It’s been a while since I read The Bell in the Lake (which I loved). The Reindeer Hunters is the second in Mytting’s Sister Bells trilogy and I do recommend you read/refresh the opening novel first, mainly because it’s so damn good but also because this next would be hard to navigate without the earlier history of the Stave Church and how it came to be in Dresden and what happened to Astrid and the bells and who were the Henke Sisters…and so on. It is a complicated plot spanning a few generations and secrets.
The reindeer hunter is Jehans, the son of Astrid who died in childbirth in the first book, along with Jehan’s twin brother. He goes from the small and often inaccessible Norwegian village of Butangen up into the mountains with a rubbish old gun to hunt reindeer. If he’s lucky (doesn’t get lost or injured and freeze to death) he will shoot two, one in payment owed on the farm where he stays and the other for food. Over a dead reindeer he meets an English hunter, Victor, and feels an immediate bond. And why does Victor feel so at home in the Norwegian mountains?
We return to the village and Pastor Kai Schweigaard a couple of decades after we left them. The pastor grows on me in this book. Now in 1903 he still has his struggles of faith but is more settled in the village and has plenty to offer, not least to the young Jehens. His attempts at redressing past wrongs send him on a search for the Henke Weave, a lost cloth made by the co-joined twin ancestors of Astrid, and there is always the search for the lost bell, twin of the one that fell in the lake in the last book. Separated twins seem a particular theme for Mytting.
The village is in thrall to major changes, social and industrial, and this history is well described. The old farmers are initially unsure about welcoming electricity, all it seems to do is provide relief for the womenfolk with their butter churning and cream making and they are reluctant to give a woman free time. Who knows what she might do with it? Dairymaid Kristine has a few ideas, she’s a strong young woman they’d do well to listen to, a great example of the female emancipation that changed the world during those first decades of the 20th century. There is a balance between the new and old ways which feels very true. The the old superstitions and habits survive out on the farms, pre-industrial, pre-Christian even. We see this in the pastor’s balance between what the church has taught him, what his people believe and what he feels is true.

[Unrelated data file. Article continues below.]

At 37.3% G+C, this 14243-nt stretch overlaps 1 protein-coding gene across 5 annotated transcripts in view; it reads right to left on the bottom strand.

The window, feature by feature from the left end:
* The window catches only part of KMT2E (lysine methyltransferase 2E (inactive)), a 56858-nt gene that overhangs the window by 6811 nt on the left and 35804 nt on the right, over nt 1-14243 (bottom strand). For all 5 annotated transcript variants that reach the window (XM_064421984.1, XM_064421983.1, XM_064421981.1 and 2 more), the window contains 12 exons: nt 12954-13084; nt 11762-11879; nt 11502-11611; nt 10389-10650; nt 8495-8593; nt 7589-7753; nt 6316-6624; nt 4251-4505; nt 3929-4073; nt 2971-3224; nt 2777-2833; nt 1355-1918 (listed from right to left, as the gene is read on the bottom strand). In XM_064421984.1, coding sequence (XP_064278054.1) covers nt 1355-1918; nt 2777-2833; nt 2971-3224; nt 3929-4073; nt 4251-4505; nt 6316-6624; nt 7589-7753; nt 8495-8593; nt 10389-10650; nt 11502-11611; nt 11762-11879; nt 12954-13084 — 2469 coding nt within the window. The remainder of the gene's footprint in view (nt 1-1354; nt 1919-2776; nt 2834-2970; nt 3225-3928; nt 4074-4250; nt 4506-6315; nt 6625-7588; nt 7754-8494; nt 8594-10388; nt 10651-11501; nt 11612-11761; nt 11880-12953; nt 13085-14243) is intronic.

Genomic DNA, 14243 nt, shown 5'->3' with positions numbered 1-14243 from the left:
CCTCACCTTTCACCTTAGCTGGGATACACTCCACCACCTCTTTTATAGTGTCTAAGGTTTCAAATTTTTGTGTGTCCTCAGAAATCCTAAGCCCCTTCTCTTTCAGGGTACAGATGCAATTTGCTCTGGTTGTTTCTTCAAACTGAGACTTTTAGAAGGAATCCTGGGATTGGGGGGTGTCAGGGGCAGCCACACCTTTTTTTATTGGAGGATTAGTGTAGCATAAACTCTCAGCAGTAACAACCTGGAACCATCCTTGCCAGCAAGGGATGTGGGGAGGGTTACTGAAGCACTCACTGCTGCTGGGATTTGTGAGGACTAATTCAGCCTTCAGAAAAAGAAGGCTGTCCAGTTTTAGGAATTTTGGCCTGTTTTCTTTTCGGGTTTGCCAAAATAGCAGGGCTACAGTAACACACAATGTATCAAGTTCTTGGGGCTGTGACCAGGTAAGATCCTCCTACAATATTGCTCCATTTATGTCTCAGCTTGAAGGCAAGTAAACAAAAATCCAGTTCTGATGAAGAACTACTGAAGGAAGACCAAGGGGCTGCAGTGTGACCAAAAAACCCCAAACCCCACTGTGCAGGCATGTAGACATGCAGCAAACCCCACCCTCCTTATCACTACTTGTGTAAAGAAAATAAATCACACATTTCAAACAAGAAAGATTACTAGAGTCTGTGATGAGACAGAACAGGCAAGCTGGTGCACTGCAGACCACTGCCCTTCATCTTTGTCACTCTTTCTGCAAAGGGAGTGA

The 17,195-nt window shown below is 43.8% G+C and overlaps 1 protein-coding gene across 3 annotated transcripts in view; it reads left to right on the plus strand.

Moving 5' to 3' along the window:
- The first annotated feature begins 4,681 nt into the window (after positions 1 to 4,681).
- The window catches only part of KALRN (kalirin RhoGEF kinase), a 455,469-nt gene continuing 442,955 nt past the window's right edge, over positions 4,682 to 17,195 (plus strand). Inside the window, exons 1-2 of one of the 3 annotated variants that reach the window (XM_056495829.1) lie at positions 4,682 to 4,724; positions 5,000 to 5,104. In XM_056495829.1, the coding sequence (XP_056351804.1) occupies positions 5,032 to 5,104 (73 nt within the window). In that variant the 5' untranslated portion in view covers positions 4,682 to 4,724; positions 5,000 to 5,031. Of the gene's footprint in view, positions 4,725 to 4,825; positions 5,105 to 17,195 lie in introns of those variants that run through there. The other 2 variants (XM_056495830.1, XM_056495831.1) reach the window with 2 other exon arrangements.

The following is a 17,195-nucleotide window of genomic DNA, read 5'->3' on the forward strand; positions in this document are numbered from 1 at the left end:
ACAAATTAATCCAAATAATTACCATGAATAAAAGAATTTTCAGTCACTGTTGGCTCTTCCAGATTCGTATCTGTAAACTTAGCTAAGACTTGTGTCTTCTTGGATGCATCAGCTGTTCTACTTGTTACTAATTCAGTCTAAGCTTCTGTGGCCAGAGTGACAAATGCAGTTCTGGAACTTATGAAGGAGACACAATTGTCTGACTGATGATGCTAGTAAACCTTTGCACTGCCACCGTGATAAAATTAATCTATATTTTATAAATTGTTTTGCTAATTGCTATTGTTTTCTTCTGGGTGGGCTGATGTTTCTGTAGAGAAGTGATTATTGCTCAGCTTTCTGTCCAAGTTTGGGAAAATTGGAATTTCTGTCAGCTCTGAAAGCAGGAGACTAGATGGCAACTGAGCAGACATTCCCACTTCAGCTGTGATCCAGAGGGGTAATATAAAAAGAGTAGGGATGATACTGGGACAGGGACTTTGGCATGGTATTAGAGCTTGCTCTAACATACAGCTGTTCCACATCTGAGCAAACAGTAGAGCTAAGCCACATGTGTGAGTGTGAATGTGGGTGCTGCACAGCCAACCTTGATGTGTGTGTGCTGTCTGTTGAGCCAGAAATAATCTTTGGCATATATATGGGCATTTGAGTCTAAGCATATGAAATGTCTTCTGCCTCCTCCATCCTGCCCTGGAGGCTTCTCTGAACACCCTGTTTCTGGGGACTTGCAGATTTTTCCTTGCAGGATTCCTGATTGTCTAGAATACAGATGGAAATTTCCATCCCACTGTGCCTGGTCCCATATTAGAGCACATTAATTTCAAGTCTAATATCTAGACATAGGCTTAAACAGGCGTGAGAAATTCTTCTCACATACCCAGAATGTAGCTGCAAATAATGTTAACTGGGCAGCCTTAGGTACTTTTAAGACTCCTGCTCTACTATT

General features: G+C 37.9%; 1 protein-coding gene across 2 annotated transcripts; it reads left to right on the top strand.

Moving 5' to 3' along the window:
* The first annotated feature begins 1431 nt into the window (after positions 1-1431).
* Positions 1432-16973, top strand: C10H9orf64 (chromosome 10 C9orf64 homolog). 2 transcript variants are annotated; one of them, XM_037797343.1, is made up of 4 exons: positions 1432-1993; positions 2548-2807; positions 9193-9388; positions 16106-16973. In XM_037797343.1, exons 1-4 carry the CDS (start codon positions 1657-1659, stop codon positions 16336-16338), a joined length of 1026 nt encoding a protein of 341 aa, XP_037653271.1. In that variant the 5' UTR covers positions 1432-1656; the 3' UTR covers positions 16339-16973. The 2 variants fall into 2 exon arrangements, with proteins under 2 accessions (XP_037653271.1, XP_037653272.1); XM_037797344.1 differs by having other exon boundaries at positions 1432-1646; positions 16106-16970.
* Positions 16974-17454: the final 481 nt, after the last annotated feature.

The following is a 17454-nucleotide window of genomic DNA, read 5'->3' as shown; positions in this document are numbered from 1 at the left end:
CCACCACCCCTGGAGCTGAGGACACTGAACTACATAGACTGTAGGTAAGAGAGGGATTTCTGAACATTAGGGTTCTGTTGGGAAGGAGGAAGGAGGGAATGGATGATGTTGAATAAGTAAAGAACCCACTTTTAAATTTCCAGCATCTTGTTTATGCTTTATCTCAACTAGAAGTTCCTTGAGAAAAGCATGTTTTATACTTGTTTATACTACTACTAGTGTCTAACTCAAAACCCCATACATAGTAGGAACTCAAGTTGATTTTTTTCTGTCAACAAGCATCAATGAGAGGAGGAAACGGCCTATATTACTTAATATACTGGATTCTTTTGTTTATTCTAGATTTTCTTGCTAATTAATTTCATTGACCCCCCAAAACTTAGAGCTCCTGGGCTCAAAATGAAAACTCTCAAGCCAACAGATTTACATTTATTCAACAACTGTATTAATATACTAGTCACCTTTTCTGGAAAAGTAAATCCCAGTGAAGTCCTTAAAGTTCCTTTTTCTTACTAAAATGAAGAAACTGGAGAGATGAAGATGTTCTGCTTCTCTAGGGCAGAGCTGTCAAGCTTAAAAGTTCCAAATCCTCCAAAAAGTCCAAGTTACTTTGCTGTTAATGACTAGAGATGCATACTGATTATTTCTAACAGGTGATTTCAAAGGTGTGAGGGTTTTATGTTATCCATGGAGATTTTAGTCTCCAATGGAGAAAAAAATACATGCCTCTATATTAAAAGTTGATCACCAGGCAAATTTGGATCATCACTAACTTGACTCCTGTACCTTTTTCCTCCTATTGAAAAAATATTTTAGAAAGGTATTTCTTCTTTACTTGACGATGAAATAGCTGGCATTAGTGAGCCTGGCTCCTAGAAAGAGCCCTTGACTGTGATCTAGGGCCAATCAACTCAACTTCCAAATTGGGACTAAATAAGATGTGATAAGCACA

Mytting goes just a smidgen too quaint for me when the old wives tales begin to become true, long lost children are recognised on sight (a boy such a spitter of his father he is recognised years later and out of context–only in fiction, right?) and, spookily, a bell begins ringing underwater–apparently this is possible-but happening of its own accord to warn the village of a coming danger? Yes, yes, people love the fantasy stuff and I am a fan of old legends, really, but there must be some alternative rational explanation. Maybe a big fish swam past…
The bell rings for the 1918 flu pandemic, and it tolls for thee, Butangen. Death and sickness pass through the villagers but there are more twins just born on the Henke farm, and I’m guessing Mytting will take us somewhere with them in the last story of this trilogy. I’m so looking forward to it.